The stage of a cancer describes how far it has spread. Your child’s treatment and prognosis (outlook) depend, to a large extent, on the cancer’s stage. Staging is based on the results of the physical exam and imaging tests (ultrasound, CT scans, etc.), which were described in “How is Wilms tumor diagnosed?”, as well as on the results of surgery to remove the tumor, if it has been done.
Children’s Oncology Group (COG) staging system
A staging system is a standard way for the cancer care team to sum up the extent of the tumor. In the United States, the Children’s Oncology Group staging system is used most often to describe the extent of spread of Wilms tumors. This system describes Wilms tumor stages using Roman numerals I through V (1 through 5).
The tumor was contained within one kidney and was removed completely by surgery. The tissue layer surrounding the kidney (the renal capsule) was not broken during surgery. The cancer had not grown into blood vessels in or next to the kidney. The tumor was not biopsied before surgery to remove it.
About 40% to 45% of all Wilms tumors are stage I.
The tumor has grown beyond the kidney, either into nearby fatty tissue or into blood vessels in or near the kidney, but it was removed completely by surgery without any apparent cancer left behind. Nearby lymph nodes (bean-sized collections of immune cells) do not contain cancer. The tumor was not biopsied before surgery.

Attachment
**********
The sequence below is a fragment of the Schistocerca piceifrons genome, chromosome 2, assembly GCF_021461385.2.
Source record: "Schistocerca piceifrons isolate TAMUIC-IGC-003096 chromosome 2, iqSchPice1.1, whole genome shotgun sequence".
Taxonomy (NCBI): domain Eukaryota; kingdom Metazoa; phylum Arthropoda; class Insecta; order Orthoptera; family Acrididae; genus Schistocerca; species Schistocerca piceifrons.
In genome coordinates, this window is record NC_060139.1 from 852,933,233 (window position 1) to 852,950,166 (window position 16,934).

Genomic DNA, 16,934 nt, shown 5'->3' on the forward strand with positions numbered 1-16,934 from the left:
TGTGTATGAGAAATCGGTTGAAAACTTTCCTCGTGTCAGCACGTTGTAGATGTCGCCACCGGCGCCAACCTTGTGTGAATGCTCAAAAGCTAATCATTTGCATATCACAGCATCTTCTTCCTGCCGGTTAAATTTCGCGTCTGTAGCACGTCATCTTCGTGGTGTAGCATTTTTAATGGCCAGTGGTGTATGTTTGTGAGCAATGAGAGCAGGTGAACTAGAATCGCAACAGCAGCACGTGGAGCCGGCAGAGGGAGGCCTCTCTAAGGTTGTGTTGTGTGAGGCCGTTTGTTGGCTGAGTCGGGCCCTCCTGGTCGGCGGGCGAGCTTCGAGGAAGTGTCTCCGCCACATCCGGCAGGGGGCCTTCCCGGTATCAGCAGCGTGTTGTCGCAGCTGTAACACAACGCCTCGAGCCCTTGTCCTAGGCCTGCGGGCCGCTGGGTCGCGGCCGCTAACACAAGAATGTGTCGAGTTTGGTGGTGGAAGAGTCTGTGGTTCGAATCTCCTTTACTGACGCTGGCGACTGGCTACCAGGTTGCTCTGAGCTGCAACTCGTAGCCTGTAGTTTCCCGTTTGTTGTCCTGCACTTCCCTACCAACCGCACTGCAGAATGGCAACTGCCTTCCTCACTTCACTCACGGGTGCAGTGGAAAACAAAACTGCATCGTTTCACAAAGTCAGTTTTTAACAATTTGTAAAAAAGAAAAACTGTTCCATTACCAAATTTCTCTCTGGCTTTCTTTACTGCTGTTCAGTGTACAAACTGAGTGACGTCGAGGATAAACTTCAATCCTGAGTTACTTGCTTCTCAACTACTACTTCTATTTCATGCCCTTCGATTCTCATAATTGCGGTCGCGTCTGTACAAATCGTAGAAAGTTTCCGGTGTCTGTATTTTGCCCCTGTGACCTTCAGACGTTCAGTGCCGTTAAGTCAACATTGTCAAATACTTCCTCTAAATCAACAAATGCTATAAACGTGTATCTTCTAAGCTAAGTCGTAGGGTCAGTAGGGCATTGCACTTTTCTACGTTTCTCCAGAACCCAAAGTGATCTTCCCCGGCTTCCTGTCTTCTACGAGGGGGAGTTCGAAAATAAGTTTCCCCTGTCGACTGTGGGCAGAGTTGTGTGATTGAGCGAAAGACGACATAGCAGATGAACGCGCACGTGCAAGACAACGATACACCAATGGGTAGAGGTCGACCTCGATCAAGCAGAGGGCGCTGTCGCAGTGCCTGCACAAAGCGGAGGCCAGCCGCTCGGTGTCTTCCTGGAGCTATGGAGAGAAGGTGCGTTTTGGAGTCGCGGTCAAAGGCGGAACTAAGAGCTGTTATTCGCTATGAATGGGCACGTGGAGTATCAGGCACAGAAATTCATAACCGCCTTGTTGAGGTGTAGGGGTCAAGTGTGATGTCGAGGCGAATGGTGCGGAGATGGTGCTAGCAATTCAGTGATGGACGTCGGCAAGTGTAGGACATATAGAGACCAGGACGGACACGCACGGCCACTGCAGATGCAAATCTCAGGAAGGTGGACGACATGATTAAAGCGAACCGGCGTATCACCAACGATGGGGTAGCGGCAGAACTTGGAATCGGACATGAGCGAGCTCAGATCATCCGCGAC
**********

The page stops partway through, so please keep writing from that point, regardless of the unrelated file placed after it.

About 20% of all Wilms tumors are stage II.
This stage refers to Wilms tumors that may not have been removed completely. The cancer remaining after surgery is limited to the abdomen (belly). One or more of the following features may be present:
- The cancer has spread to lymph nodes in the abdomen or pelvis but not to more distant lymph nodes, such as those inside the chest.
- The cancer has grown into nearby vital structures so the surgeon could not remove it completely.
- Deposits of tumor (tumor implants) are found along the inner lining of the abdominal space.
- Cancer cells are found at the edge of the sample removed by surgery, indicating that some of the cancer still remains after surgery.
- Cancer cells “spilled” into the abdominal space before or during surgery.
- The tumor was removed in more than one piece – for example, the tumor was in the kidney and in the nearby adrenal gland, which was removed separately.
- A biopsy of the tumor was done before it was removed with surgery.
About 20% to 25% of all Wilms tumors are stage III.
The cancer has spread through the blood to organs away from the kidneys such as the lungs, liver, brain, or bones, or to lymph nodes far away from the kidneys.
About 10% of all Wilms tumors are stage IV.
Tumors are found in both kidneys at diagnosis.
About 5% of all Wilms tumors are stage V.
The other main factor in determining the prognosis and treatment for a Wilms tumor is the tumor’s histology, which is based on how the tumor cells look under a microscope. The histology can be either favorable or unfavorable (anaplastic). These are described in more detail in the section “What is Wilms tumor?”
Last Revised: 02/16/2016